You’ll need your machine and a yard or so of scrap fabric.  You can sign up here.

Book Review: T Shirt Quilts Made Easy

T Shirt Quilts Made Easy by Martha Deleonardis

Published in 2012

ISBN: 978-1-60460-014-8

Some Chapter Headings:

  • Hints and How-To’s
  • Projects
  • Gallery
  • Easy Planning Guides

I should preface my review with this:  I borrowed this book from my mom when I was ready to make my daughter’s t shirt quilt.  I’m comfortable sewing and piecing quilt tops.  I was looking specifically for information about the coordinating fabrics, what size to cut the blocks, and how-to make all the blocks fit together.  This book did that.

I liked:

  • “It’s All About the Fabric” section that explained the best way to choose your fabrics for your project.  (Spoiler alert:  Don’t try to match your tee shirts!)
  • The entire “Easy Planning Guides” chapter.  To be honest, I skimmed over the other parts and camped out here.  I knew I wanted to start with 5 inch squares (a charm pack) so I used her “5 inch Grid Cut Block Chart to get the measures I needed to cut my tees.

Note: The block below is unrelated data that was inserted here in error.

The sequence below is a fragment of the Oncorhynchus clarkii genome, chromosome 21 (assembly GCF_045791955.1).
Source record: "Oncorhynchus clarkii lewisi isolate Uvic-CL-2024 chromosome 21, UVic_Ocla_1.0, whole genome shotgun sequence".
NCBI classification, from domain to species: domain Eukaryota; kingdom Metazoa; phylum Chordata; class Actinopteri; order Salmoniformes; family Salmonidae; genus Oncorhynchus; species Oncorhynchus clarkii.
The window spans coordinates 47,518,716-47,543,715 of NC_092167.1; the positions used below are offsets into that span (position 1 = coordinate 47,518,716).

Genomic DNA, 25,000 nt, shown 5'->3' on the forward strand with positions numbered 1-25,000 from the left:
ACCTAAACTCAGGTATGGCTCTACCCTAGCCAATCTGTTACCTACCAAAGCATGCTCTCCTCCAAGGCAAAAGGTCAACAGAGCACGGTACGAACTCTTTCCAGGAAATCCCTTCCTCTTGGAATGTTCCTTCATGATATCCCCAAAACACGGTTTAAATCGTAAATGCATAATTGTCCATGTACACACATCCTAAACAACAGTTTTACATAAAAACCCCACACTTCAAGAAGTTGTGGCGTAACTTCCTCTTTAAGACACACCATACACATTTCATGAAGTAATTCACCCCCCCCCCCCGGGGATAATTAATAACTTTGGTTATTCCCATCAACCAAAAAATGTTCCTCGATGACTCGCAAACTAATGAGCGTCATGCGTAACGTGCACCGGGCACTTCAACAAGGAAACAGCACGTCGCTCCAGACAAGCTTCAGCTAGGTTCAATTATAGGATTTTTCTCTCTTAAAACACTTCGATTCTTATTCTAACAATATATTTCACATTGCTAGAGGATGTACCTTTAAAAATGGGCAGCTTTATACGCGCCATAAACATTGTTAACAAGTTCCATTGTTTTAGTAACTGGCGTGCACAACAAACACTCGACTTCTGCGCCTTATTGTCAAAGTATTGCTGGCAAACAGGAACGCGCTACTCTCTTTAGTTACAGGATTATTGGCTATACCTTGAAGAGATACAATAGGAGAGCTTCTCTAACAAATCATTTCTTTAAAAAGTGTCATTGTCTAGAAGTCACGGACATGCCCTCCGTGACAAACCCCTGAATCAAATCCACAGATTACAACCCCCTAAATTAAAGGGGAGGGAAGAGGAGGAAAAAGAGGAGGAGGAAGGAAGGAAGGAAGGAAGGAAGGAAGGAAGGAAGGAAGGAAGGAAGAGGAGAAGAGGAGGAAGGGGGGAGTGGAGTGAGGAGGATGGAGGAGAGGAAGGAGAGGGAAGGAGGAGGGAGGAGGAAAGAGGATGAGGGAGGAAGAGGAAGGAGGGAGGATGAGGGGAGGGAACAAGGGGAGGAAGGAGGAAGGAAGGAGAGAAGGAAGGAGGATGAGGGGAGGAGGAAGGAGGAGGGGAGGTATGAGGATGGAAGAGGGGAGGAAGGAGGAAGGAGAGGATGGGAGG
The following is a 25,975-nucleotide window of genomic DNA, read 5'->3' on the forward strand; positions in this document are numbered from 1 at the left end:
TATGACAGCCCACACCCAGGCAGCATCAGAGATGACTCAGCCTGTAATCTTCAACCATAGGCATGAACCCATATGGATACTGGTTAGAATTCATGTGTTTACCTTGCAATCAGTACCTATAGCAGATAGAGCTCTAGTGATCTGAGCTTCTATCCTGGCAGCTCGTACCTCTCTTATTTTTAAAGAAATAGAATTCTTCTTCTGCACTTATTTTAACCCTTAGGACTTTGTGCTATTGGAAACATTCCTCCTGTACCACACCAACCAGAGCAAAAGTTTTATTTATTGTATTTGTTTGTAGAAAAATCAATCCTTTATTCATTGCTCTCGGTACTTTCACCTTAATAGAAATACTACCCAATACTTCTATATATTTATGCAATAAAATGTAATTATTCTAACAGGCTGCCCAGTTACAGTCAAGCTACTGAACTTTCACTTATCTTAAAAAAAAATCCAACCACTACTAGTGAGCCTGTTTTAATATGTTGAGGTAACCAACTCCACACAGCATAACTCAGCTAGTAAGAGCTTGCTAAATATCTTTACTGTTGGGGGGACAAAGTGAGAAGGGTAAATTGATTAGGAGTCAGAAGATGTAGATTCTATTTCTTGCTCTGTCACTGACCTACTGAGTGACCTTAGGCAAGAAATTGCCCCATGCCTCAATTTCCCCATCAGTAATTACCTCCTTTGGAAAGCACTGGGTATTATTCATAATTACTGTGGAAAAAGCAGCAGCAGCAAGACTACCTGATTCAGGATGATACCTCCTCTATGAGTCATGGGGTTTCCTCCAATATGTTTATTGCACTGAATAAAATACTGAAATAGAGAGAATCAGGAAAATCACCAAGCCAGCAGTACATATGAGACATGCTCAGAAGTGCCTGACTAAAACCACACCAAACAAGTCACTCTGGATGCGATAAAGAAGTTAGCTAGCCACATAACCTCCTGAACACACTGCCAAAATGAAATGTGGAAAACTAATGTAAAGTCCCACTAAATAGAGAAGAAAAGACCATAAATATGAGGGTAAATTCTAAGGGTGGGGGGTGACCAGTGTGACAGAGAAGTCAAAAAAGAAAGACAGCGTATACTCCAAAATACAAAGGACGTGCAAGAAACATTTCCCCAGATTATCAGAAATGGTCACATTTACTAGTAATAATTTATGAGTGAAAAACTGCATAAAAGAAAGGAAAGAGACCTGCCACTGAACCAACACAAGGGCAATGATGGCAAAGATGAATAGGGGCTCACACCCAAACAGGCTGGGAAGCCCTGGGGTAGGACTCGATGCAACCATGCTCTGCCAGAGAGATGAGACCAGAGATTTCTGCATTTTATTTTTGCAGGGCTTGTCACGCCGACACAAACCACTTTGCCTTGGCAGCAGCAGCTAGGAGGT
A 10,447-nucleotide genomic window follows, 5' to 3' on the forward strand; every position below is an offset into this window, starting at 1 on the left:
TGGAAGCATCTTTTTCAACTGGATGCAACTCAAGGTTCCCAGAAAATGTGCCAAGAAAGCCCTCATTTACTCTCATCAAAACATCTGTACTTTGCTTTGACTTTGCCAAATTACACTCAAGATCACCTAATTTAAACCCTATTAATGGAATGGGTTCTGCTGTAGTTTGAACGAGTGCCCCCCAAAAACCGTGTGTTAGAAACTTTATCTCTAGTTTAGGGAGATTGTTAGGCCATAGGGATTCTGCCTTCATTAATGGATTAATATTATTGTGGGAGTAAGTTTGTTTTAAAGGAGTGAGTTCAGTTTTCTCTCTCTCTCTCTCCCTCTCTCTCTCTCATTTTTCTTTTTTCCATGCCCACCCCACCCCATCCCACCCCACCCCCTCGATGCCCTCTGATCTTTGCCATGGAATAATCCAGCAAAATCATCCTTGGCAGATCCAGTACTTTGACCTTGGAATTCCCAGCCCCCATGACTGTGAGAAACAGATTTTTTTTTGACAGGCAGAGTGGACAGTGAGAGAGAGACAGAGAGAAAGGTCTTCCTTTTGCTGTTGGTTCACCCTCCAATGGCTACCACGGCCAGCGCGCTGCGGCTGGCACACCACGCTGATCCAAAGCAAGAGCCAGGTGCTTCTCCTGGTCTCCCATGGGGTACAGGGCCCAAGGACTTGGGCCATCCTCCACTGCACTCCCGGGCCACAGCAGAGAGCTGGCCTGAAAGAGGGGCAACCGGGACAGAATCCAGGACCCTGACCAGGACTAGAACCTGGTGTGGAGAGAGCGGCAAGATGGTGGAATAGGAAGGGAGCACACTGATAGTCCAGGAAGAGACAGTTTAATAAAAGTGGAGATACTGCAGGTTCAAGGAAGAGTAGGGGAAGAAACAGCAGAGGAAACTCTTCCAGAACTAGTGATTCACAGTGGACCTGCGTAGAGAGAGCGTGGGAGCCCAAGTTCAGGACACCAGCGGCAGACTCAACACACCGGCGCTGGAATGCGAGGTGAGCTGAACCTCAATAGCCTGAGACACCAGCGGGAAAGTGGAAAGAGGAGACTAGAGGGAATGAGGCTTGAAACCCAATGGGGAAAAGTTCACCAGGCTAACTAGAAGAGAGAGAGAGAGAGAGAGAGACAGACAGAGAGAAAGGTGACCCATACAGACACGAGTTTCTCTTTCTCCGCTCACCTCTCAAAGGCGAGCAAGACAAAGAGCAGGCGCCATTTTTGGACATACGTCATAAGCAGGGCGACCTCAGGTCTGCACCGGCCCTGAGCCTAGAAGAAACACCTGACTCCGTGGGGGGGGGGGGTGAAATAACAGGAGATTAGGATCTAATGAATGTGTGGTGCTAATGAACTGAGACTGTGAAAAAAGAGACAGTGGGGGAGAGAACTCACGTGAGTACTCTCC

My dislikes:

  • I found her grids too small for me to work with and designed my own in excel.

Conclusion:
I already know how to sew.  I already know how to piece a quilt top in a basic 4-patch or 9-patch.  If I didn’t, I’m not sure this book would have helped much.  But since I already knew those techniques, I was looking for a book that would help me design a cute t shirt quilt.  That’s why I found the discussion about fabrics so helpful.  I also love math and grids, so her planning guides were right up my alley.  This book does not teach you how to quilt–only piece the quilt top.  If you need a book to teach you how to quilt, keep looking.

Would I buy it for myself?
Yes.  If I had a stack of t shirts and a basic sewing knowledge, this would be a great place to start.

Would I buy it for a beginner sewer?
Probably not, but for a sewist who has mastered straight seams—you’re good to go!